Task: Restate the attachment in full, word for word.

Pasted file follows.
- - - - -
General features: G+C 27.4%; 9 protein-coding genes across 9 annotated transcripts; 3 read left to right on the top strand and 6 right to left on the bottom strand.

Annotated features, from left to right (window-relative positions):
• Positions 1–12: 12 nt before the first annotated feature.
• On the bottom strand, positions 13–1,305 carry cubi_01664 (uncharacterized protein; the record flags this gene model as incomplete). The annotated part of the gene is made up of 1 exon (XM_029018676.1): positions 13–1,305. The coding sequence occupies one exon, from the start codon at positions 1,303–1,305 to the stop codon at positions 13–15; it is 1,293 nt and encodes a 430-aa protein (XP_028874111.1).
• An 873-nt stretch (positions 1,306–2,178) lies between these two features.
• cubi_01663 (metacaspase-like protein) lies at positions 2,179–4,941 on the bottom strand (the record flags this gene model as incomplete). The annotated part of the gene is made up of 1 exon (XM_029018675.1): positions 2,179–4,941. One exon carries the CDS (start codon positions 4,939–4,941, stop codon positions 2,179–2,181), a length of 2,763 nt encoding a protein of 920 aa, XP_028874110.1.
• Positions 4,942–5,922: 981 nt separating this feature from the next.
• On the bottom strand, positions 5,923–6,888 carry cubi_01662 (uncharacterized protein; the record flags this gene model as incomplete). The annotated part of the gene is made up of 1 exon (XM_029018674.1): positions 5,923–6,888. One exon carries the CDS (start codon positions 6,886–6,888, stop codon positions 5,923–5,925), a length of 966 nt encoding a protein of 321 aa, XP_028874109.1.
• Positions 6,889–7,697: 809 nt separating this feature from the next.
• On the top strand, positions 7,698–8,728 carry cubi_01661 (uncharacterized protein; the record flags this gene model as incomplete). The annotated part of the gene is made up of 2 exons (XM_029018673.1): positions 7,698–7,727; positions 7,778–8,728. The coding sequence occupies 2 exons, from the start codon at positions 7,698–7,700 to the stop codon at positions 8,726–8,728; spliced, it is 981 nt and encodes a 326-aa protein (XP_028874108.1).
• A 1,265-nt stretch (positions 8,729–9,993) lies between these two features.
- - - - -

General features: G+C 27.4%; 9 protein-coding genes across 9 annotated transcripts; 3 read left to right on the top strand and 6 right to left on the bottom strand.

Annotated features, from left to right (window-relative positions):
• Positions 1–12: 12 nt before the first annotated feature.
• On the bottom strand, positions 13–1,305 carry cubi_01664 (uncharacterized protein; the record flags this gene model as incomplete). The annotated part of the gene is made up of 1 exon (XM_029018676.1): positions 13–1,305. The coding sequence occupies one exon, from the start codon at positions 1,303–1,305 to the stop codon at positions 13–15; it is 1,293 nt and encodes a 430-aa protein (XP_028874111.1).
• An 873-nt stretch (positions 1,306–2,178) lies between these two features.
• cubi_01663 (metacaspase-like protein) lies at positions 2,179–4,941 on the bottom strand (the record flags this gene model as incomplete). The annotated part of the gene is made up of 1 exon (XM_029018675.1): positions 2,179–4,941. One exon carries the CDS (start codon positions 4,939–4,941, stop codon positions 2,179–2,181), a length of 2,763 nt encoding a protein of 920 aa, XP_028874110.1.
• Positions 4,942–5,922: 981 nt separating this feature from the next.
• On the bottom strand, positions 5,923–6,888 carry cubi_01662 (uncharacterized protein; the record flags this gene model as incomplete). The annotated part of the gene is made up of 1 exon (XM_029018674.1): positions 5,923–6,888. One exon carries the CDS (start codon positions 6,886–6,888, stop codon positions 5,923–5,925), a length of 966 nt encoding a protein of 321 aa, XP_028874109.1.
• Positions 6,889–7,697: 809 nt separating this feature from the next.
• On the top strand, positions 7,698–8,728 carry cubi_01661 (uncharacterized protein; the record flags this gene model as incomplete). The annotated part of the gene is made up of 2 exons (XM_029018673.1): positions 7,698–7,727; positions 7,778–8,728. The coding sequence occupies 2 exons, from the start codon at positions 7,698–7,700 to the stop codon at positions 8,726–8,728; spliced, it is 981 nt and encodes a 326-aa protein (XP_028874108.1).
• A 1,265-nt stretch (positions 8,729–9,993) lies between these two features.